When Stacey Hopkins moved from Atlanta to East Point in March 2021, the 59-year-old didn’t think she would be without a neighborhood hospital. 

Earlier this month, Wellstar announced that Atlanta Medical Center South would transition into a 24-hour urgent care facility starting May 6. The reason, Wellstar said, is there wasn’t enough business. The closure leaves the mostly Black and medically vulnerable population of the tri-cities southwest of Atlanta — East Point, College Park, and Hapeville — without an emergency room nearby. 

With the non-profit Wellstar Health System choosing to close the doors to AMC South’s emergency room, Hopkins worries about her family’s health. Her husband is 69, and suffered from a heart attack and a stroke. Taking away emergency services means families like the Hopkins’ will have a harder time accessing adequate care.

“I’m less than 5 miles away from [Atlanta Medical Center South]. We would have to redirect my husband to [Emory University Hospital Midtown] when there’s a perfectly good medical facility right there in my community,” Hopkins said. “This doesn’t make sense.” 

In a statement, Wellstar said AMC South saw an average of 140 patients a day, and only 5% of those patients were admitted to the hospital. Once the ER dissolves, inpatient services will be consolidated to AMC’s main campus roughly 8 miles away in Old Fourth Ward. Now, residents worry about living without the hospital that has served the area for more than 50 years. 

Hopkins moved to East Point from Capitol View when her landlord decided to sell the property. Mentally, she says she almost didn’t make it through the move, and the emergency room closure adds another potential burden. 

“If you live on this side of town, that’s the only thing you got, besides [Grady Memorial Hospital]” she said. “It is the closest thing to many Black neighborhoods who have historically been denied health care.”

AMC South serves a majority Black population whose uninsured rate skyrockets above the national average of 8.6%. In East Point, where the hospital resides, 17% of the population under age 65 don’t have health insurance. Emergency rooms are legally required to treat uninsured patients under the Emergency Medical Treatment and Labor Act. Urgent cares are not bound under this act, but Wellstar said they intend to continue to treat uninsured patients.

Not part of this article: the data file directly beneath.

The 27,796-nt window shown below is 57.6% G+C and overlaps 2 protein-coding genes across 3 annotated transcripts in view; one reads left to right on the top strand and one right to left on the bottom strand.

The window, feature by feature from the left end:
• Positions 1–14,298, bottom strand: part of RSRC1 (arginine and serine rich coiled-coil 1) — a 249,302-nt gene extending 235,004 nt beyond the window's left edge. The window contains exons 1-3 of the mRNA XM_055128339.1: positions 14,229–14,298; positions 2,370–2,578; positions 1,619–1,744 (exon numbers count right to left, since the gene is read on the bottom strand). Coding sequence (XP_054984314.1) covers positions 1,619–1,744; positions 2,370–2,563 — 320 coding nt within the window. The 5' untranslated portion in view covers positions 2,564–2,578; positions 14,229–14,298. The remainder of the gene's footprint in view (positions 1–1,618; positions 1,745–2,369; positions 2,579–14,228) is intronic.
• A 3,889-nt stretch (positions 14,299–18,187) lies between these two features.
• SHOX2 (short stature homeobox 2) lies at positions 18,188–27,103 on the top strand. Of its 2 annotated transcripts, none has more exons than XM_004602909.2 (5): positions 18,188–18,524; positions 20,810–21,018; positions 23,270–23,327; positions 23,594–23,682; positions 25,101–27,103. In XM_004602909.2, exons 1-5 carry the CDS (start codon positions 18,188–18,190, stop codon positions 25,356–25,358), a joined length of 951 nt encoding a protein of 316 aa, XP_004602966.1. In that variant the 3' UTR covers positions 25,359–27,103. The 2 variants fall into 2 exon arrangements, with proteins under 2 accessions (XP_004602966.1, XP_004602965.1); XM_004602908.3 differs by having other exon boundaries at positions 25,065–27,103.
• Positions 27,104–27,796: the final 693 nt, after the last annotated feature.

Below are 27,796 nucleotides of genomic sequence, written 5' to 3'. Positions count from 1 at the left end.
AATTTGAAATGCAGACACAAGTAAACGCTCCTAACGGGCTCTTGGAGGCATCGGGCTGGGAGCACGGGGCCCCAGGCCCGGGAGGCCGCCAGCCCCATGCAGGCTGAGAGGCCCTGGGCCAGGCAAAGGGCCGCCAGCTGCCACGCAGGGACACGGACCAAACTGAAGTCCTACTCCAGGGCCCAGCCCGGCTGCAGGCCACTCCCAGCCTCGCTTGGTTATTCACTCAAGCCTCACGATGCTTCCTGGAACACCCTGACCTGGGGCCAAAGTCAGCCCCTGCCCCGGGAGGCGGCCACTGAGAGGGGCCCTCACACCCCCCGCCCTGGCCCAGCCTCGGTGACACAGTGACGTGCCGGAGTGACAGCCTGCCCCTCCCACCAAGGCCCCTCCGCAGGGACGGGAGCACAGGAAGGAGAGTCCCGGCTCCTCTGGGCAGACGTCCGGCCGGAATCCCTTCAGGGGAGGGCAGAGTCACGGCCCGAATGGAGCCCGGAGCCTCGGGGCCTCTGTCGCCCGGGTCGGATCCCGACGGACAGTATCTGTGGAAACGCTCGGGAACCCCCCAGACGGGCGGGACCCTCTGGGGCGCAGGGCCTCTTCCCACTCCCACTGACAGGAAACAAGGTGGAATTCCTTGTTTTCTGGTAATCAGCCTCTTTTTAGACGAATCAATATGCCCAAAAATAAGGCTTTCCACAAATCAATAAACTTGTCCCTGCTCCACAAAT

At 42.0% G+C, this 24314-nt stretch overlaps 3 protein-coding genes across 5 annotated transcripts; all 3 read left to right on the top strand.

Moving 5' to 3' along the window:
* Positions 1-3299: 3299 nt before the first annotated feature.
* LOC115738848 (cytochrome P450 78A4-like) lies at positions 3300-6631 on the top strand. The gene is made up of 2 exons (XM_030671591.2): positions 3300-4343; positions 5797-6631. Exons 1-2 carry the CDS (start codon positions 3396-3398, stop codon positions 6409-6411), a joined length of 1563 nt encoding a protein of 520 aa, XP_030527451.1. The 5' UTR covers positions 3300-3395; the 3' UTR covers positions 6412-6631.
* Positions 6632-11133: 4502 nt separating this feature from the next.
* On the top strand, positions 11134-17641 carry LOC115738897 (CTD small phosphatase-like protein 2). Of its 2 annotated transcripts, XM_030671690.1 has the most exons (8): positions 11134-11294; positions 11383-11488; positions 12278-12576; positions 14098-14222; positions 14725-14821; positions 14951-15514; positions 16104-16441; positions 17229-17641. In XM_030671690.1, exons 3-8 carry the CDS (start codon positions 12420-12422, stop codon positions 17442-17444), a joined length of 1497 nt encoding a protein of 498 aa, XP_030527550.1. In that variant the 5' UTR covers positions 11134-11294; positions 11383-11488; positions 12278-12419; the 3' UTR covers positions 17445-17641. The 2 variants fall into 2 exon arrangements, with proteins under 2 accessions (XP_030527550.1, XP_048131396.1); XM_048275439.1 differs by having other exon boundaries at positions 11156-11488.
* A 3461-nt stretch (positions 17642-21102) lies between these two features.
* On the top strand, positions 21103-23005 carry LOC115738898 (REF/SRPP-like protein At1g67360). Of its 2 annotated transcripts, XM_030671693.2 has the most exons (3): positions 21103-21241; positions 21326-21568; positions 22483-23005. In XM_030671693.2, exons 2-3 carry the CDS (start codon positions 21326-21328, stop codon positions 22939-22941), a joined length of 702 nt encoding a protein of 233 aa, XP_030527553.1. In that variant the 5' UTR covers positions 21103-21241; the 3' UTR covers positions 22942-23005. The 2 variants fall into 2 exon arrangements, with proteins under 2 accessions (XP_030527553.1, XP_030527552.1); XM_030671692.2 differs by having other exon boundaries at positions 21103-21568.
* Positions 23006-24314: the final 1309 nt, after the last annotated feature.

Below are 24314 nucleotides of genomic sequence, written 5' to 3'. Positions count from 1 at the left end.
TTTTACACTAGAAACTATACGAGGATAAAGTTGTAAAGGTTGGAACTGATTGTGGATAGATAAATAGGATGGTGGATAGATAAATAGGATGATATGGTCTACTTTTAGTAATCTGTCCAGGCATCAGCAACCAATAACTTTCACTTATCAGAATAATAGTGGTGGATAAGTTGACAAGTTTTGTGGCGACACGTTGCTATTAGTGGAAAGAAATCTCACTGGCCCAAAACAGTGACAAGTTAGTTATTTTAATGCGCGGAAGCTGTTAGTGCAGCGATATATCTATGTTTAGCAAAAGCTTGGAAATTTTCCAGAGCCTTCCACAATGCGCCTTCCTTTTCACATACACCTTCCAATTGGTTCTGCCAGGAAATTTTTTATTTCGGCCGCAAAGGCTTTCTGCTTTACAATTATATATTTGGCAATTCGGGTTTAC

There’s also an already stark life expectancy gap for residents south of the city compared to people who live in the northern part of Atlanta, according to data from the U.S. Centers for Disease Control and Prevention. Residents worry Wellstar’s decision could exacerbate that.

As far as the models go, an urgent care center doesn’t address emergency situations. Instead, urgent care is a bridge between a primary care doctor and the emergency room. However, in situations like a heart attack or a gunshot wound, urgent care facilities are limited in the level of care they can provide. 

“This data shows that the vast majority of visits do not require emergency level care, and can be safely and appropriately treated in an urgent care setting,” a spokesperson for Wellstar said in a statement, adding that many of AMC South’s employees will remain at the facility, but others will have to consider moving to the main campus or other facilities.

Sharon Hudson, who attends New Springfield Baptist church in East Point, said she’s found herself frustrated with AMC South when her church members are in emergency situations. Hudson recalls seeing members of her congregation suffer from sharp drops in blood sugar, and how they got rerouted to Grady because of the staffing shortages at AMC South.

“In terms of the time, I don’t think one should have to go 7 miles to Grady,” she said. “But they’re a [trauma center], so they’re better equipped to handle it.” 

Local community leaders have asked Wellstar to reconsider, and even suggested having Grady Health System assist in offering emergency services. In a meeting with Grady Health System and Fulton County officials, County Commission Chairman Robb Pitts suggested raising taxes given to Grady so it could keep the emergency room open.

According to East Point City Council member Lance Robertson, he was blindsided by the announcement. Robertson says the move is a regional “slap in the face.” His main concern is a lack of emergency services for patients living in senior facilities nearby. 

“They just did not see people, they saw the numbers,” he said. “That’s where you blur the lines and you become very insensitive to the community, contrary to what your core values and your mission statement says.”

A spokesperson for Wellstar told Capital B Atlanta that its emergency room is underutilized, with 80% of residents in the area seeking care at Grady or AMC’s main campus. Monica Ponder, a longtime resident of Atlanta’s predominantly Black Cascade community and professor of public health communications at Howard University, said she’s disappointed about the news but doesn’t find herself surprised by it at all. 

“To have a gap where you don’t have convenient access to get the best grocery options, or…in this case, a hospital facility, what does that mean in terms of our sense of safety and connectedness and investment in a city?” she said. “I think there’s a cultural implication here that we also need to look at because what’s the message being told to us about how valuable our health and the maintenance of our health is?”

This story has been updated.

Kenya Hunter is Capital B Atlanta's health reporter. Twitter @KenyaTheHunter